The judges were somewhat critical of the relatively high commission rate – what value does this represent? They also asked about the integration with social media, and were probably a bit concerned by the team strength – it was clear this is something of a personal pet project.
When asked about the seller’s eligibility for a tax deduction, apparently there is an ATO ruling that the sale proceeds are treated as cash when donated by the seller. There was also a related question about transaction verification which I’m not sure was fully addressed.
This is a content management and distribution platform for product information. It’s designed to make product info more accessible – content which is the lifeblood of consumer electronics retailing between manufacturers and retailers.
Currently, content is managed and posted manually, leading to data inconsistencies, errors, and inefficient distribution. According to the team, their “unified approach works for all”. They plan to further monetize the business (“pay to publish” model?) and add value through a standardised CMS and distribution platform. In particular, they are reducing the time to load individual SKUs onto the system.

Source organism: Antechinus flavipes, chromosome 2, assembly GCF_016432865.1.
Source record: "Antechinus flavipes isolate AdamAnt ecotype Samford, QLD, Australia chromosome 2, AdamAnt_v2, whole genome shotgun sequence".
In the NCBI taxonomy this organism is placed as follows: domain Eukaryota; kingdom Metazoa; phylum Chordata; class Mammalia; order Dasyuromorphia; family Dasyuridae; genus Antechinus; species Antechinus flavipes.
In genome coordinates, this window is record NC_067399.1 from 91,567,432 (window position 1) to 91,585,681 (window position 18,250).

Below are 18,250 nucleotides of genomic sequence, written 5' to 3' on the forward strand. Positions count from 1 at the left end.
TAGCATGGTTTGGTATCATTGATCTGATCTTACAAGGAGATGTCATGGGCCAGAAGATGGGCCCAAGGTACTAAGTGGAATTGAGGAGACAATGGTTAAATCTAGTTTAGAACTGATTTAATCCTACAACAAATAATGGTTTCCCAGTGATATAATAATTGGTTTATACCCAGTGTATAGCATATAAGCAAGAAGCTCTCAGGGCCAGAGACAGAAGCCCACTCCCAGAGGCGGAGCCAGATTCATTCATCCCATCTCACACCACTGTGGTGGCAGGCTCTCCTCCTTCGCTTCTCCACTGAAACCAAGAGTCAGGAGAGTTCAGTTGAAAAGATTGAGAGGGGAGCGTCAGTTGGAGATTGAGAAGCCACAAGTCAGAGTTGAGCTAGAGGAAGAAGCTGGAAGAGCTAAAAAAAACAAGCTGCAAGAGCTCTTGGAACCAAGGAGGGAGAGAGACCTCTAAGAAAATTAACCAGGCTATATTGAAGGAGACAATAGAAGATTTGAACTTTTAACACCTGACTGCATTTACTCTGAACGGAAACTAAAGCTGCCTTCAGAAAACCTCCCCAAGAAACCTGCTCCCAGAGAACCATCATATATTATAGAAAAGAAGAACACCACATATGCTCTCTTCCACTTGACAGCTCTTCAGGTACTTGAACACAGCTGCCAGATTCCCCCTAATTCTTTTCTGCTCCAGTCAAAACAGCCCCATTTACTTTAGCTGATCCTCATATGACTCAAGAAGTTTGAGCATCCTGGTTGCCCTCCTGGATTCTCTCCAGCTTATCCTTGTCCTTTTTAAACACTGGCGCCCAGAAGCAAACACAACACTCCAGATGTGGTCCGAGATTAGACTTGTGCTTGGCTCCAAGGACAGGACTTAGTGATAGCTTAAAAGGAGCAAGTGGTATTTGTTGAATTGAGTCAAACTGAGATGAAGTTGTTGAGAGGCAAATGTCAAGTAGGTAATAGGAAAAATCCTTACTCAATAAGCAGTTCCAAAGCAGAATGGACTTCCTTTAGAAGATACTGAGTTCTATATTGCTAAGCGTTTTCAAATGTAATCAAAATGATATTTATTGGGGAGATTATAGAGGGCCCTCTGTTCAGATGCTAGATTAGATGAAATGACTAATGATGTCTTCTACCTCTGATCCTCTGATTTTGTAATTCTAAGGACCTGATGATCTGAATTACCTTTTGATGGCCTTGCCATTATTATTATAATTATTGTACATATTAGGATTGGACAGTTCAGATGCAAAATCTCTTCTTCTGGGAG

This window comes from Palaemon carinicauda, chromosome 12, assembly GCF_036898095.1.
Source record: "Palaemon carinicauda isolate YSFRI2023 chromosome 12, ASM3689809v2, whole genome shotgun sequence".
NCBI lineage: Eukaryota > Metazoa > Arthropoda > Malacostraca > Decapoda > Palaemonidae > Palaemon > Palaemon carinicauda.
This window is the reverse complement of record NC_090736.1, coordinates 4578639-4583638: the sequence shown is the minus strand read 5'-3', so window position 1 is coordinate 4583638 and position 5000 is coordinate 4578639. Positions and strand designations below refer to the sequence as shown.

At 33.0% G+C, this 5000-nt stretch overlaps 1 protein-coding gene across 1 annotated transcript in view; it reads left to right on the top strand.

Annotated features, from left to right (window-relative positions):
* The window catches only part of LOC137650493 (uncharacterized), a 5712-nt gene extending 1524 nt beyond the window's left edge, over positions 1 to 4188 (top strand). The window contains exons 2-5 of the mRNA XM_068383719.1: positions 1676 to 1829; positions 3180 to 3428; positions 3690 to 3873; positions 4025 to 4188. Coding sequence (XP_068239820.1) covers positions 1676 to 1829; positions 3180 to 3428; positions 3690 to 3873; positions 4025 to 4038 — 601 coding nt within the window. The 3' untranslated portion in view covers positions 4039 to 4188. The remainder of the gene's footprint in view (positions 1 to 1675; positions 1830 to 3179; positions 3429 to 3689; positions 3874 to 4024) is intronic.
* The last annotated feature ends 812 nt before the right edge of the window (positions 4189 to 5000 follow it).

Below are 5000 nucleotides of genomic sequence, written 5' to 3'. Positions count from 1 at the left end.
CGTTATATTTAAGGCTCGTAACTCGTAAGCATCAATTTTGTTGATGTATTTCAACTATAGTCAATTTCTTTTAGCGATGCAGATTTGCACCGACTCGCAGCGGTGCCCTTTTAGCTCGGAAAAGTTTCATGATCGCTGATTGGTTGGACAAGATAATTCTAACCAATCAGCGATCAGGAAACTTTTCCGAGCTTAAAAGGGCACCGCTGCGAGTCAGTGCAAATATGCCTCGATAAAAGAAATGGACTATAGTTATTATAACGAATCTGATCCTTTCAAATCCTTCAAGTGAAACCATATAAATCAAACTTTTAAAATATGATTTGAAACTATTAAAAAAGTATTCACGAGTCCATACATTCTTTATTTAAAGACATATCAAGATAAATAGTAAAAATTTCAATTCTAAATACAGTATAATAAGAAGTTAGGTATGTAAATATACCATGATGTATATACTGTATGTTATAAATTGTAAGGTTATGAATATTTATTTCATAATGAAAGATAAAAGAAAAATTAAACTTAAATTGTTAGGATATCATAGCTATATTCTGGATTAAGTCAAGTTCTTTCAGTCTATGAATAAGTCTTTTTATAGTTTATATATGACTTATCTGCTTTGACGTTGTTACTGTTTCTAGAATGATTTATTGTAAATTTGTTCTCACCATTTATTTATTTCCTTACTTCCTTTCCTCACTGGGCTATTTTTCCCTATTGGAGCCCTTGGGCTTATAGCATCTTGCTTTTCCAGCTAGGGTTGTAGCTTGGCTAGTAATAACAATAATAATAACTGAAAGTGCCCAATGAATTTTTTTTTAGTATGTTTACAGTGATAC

One of the key universal benefits to equipment manufacturers, distributors, wholesalers and retail clients is the accuracy and integrity of the data input loaded by manufacturers, a process which will increasingly be automated and backed by a data dictionary.
So far, The Good Guys are using the platform as a channel to market, and Samsung is starting to load inventory.
Currently seeking capital of $300k.
The judges wanted to know more about the customer discovery process, and felt that the pitch perhaps contained too much information. In response, the team said their focus was based on actual industry experience and the known need.
This is an app/software solution that turns smart phones into live communication devices at events, such as conferences and seminars.
Born out of necessity, the team has addressed the “dilemma of the last mile of delivery”. Anyone with the app loaded onto their smart phone and a connection to the event’s PA system running the installation can submit content via their device. (Apparently, audio-visual can represent up to 40% of event costs.)
The app can be used to broadcast live voice, capture text and comments, as well as audience polling. The system is platform agnostic, and the IP is being registered.
Asked about monetizing the technology, the team are proposing a mix of per event, per month and per user licensing models. At this stage, the product is still in beta, but the team were alert to the opportunities in Asia. (Sadly, due to the Pitch Night’s “No demo” rule, we were unable to see the system in action. Pity!)
Finally, there were some technical questions on latency and live operation. It can run on a WiFi network, and can be controlled by a moderator. Other connectivity options may be available, including Bluetooth and wireless.
Later, as part of an open Q&A with the audience and the teams, the judges gave some general feedback to the teams:
- focus on a single purpose or proposition;
- don’t forget to introduce yourselves properly;
- get appropriate tech skills on the team; and
- be positive (as well as authentic)
On the night, Pundit Connect came first based on audience votes.
Next week: “I’m reframing, the situation….”